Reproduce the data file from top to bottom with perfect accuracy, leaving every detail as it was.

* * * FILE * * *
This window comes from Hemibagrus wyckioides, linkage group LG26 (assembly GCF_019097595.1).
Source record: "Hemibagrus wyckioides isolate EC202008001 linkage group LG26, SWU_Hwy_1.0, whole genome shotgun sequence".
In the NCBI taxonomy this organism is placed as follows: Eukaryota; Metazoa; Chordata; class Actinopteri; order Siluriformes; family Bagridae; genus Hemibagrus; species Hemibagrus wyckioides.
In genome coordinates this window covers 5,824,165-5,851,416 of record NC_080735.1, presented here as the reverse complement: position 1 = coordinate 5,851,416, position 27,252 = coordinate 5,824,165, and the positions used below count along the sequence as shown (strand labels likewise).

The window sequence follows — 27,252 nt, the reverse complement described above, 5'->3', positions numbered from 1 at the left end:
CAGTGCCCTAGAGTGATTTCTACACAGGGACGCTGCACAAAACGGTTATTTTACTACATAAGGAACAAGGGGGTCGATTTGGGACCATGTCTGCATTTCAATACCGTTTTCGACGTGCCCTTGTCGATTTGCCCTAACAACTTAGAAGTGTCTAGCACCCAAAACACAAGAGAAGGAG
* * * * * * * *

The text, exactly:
This window comes from Hemibagrus wyckioides, linkage group LG26 (assembly GCF_019097595.1).
Source record: "Hemibagrus wyckioides isolate EC202008001 linkage group LG26, SWU_Hwy_1.0, whole genome shotgun sequence".
In the NCBI taxonomy this organism is placed as follows: Eukaryota; Metazoa; Chordata; class Actinopteri; order Siluriformes; family Bagridae; genus Hemibagrus; species Hemibagrus wyckioides.
In genome coordinates this window covers 5,824,165-5,851,416 of record NC_080735.1, presented here as the reverse complement: position 1 = coordinate 5,851,416, position 27,252 = coordinate 5,824,165, and the positions used below count along the sequence as shown (strand labels likewise).

The window sequence follows — 27,252 nt, the reverse complement described above, 5'->3', positions numbered from 1 at the left end:
CAGTGCCCTAGAGTGATTTCTACACAGGGACGCTGCACAAAACGGTTATTTTACTACATAAGGAACAAGGGGGTCGATTTGGGACCATGTCTGCATTTCAATACCGTTTTCGACGTGCCCTTGTCGATTTGCCCTAACAACTTAGAAGTGTCTAGCACCCAAAACACAAGAGAAGGAG